I Learn Things: Due Diligence

So it turns out, doing your due diligence to find out if your spouse was dead in the seventeenth century, thus permitting you to remarry within the Church, required a trip to Veracruz. Of course, this assumes you’re already in the Caribbean. Pretty sure if you were bumming around India or Poland the Inquisition wasn’t all “get thee to Mexico or no second wife for you!”

But then, knowing the Inquisition, they well might have been. After all, bigamy is bigamy, no matter the distance. Certainly in the Middle Ages, once the crusades had gotten underway (First Crusade sets off in 1096), we begin to see in the twelfth and thirteenth centuries a fair bit of Christian hand-wringing over missing spice (singular = spouse; plural = spice; you’re welcome). There was no telegram service to let you know that your husband had died in Outremer (i.e., overseas). You had some options, though. You could travel in search of them, finding confirmation of their death that you could then bring to your priest and bishop. Or you could wait five years and then operate on the assumption they’re dead (though if they show up down the line and you’ve remarried, things can be messy). Or you can tough it out.

Two things strike me as different in the early modern context. First there’s the fact that in the central Middle Ages, there was no inquisition to speak of. Certainly nothing like the organized Spanish, Portuguese, and Roman Inquisitions of the sixteenth and seventeenth centuries, and not even the more hodge-podge, WYSIWYG inquisitions (definitely small i) of the later thirteenth and fourteenth centuries.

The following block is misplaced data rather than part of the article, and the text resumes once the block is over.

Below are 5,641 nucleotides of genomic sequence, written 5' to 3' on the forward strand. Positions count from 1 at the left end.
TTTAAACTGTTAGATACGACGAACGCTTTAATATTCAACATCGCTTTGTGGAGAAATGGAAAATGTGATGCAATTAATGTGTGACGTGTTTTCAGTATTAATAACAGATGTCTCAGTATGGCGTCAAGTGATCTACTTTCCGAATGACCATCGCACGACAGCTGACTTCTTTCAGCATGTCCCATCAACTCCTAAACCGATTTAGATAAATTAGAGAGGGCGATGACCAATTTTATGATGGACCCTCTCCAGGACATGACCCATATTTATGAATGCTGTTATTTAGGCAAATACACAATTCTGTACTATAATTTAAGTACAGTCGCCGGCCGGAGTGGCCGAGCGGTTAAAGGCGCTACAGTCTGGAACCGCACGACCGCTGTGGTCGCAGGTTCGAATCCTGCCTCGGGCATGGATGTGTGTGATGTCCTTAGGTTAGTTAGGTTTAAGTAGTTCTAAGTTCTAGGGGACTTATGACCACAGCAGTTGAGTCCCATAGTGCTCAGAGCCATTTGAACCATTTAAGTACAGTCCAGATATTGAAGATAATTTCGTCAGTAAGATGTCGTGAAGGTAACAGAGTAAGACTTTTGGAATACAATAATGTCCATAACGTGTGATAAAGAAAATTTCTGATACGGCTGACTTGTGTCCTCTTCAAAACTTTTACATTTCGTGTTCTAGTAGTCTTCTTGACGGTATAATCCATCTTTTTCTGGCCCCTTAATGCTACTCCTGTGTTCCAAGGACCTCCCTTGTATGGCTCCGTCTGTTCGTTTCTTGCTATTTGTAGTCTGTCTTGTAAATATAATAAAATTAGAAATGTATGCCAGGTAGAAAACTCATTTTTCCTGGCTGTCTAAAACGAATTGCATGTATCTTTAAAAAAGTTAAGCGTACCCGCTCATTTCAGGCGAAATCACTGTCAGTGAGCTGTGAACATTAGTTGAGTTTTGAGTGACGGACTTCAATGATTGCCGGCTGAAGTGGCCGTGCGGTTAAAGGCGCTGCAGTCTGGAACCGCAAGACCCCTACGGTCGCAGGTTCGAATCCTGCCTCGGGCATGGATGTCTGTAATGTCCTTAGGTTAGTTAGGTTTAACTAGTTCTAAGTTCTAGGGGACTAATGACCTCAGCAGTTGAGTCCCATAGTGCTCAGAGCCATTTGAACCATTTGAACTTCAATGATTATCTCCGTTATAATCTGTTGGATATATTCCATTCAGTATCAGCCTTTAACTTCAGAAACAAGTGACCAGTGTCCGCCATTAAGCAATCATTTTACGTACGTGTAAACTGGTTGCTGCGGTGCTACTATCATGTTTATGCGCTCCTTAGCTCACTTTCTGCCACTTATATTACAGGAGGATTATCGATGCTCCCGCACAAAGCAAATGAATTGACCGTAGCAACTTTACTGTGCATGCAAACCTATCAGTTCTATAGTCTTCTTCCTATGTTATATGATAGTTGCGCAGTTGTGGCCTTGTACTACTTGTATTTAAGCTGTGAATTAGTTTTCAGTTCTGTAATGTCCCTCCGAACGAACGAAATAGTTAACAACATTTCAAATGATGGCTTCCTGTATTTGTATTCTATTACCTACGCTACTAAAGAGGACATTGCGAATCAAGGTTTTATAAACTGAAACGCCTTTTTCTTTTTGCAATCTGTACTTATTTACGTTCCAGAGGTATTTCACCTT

Second, you didn’t have to go to Jerusalem, or Acre, or Tyre, or any other particular place in the east in your attempts to find out whether your spouse had perished. You just had to go. That way. Good luck. Sure, Jerusalem, Acre, and Tyre would probably be good places to try (assuming they were still in Christian hands and thus you’d be able to find someone with information about your missing spouse), but there was no mandate and no one “clearing house” where everyone passed through. Not even Constantinople could claim that mantle. Veracruz, on the other hand, could and did.

Want to know more about finding missing spice in Veracruz and other goings on in and around this Caribbean port? Check out Joseph Clark’s Veracruz and the Caribbean in the Seventeenth Century (Cambridge University Press, 2023).